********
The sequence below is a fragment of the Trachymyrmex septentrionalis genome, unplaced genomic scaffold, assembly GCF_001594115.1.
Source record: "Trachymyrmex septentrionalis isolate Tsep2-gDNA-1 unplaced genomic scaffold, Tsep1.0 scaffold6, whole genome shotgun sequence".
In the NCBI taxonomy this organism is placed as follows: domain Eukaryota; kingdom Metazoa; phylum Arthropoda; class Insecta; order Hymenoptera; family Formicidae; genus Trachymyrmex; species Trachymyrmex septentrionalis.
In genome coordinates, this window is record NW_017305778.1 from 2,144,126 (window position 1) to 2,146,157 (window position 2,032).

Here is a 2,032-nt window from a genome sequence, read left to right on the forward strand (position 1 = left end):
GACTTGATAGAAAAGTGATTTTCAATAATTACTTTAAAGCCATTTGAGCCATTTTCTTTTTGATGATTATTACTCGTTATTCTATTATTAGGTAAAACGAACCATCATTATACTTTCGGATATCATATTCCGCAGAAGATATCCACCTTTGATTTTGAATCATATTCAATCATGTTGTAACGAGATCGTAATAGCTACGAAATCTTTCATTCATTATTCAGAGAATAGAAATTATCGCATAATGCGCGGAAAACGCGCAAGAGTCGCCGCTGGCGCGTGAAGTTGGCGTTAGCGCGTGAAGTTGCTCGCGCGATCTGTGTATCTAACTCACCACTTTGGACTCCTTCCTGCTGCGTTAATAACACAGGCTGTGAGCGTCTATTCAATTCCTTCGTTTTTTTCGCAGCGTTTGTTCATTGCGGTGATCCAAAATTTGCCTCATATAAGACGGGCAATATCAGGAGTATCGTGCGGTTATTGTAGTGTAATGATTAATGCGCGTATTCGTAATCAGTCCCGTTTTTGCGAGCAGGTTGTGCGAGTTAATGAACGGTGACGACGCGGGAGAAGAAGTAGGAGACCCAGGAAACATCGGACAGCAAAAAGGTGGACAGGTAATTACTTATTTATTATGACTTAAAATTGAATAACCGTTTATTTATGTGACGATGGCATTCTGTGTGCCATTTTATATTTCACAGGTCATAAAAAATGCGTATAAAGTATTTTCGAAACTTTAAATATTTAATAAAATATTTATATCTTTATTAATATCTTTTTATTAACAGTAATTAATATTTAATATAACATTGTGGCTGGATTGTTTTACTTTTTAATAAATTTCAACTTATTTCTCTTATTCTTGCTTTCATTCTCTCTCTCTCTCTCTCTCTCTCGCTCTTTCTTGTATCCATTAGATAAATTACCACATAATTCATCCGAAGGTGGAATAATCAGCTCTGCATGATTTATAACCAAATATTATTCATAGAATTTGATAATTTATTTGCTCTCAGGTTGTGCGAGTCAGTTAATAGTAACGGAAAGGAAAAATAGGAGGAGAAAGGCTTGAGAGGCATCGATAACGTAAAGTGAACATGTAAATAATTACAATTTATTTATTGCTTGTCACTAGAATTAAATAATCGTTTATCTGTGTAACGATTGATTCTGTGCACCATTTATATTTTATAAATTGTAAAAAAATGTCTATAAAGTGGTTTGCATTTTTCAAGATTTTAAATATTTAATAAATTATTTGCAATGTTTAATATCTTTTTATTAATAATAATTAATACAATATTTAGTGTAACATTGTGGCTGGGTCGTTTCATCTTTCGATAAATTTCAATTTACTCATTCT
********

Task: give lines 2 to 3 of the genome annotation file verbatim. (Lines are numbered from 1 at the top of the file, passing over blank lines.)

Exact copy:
Source record: "Trachymyrmex septentrionalis isolate Tsep2-gDNA-1 unplaced genomic scaffold, Tsep1.0 scaffold6, whole genome shotgun sequence".
In the NCBI taxonomy this organism is placed as follows: domain Eukaryota; kingdom Metazoa; phylum Arthropoda; class Insecta; order Hymenoptera; family Formicidae; genus Trachymyrmex; species Trachymyrmex septentrionalis.